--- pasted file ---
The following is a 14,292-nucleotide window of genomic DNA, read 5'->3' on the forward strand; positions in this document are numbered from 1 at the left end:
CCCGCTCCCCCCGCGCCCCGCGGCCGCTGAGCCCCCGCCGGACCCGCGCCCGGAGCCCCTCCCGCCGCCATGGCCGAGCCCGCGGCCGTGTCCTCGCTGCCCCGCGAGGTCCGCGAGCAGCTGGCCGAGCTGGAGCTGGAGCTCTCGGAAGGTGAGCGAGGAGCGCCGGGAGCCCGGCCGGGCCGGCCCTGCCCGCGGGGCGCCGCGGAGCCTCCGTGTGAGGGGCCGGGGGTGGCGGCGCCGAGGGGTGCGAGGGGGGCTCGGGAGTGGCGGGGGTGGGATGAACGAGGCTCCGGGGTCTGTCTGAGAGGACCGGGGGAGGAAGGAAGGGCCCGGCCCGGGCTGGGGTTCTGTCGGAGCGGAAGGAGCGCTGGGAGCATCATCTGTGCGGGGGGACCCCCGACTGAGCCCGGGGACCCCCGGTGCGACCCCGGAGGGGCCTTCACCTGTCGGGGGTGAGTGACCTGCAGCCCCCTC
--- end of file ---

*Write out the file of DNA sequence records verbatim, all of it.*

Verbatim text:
The following is a 14,292-nucleotide window of genomic DNA, read 5'->3' on the forward strand; positions in this document are numbered from 1 at the left end:
CCCGCTCCCCCCGCGCCCCGCGGCCGCTGAGCCCCCGCCGGACCCGCGCCCGGAGCCCCTCCCGCCGCCATGGCCGAGCCCGCGGCCGTGTCCTCGCTGCCCCGCGAGGTCCGCGAGCAGCTGGCCGAGCTGGAGCTGGAGCTCTCGGAAGGTGAGCGAGGAGCGCCGGGAGCCCGGCCGGGCCGGCCCTGCCCGCGGGGCGCCGCGGAGCCTCCGTGTGAGGGGCCGGGGGTGGCGGCGCCGAGGGGTGCGAGGGGGGCTCGGGAGTGGCGGGGGTGGGATGAACGAGGCTCCGGGGTCTGTCTGAGAGGACCGGGGGAGGAAGGAAGGGCCCGGCCCGGGCTGGGGTTCTGTCGGAGCGGAAGGAGCGCTGGGAGCATCATCTGTGCGGGGGGACCCCCGACTGAGCCCGGGGACCCCCGGTGCGACCCCGGAGGGGCCTTCACCTGTCGGGGGTGAGTGACCTGCAGCCCCCTC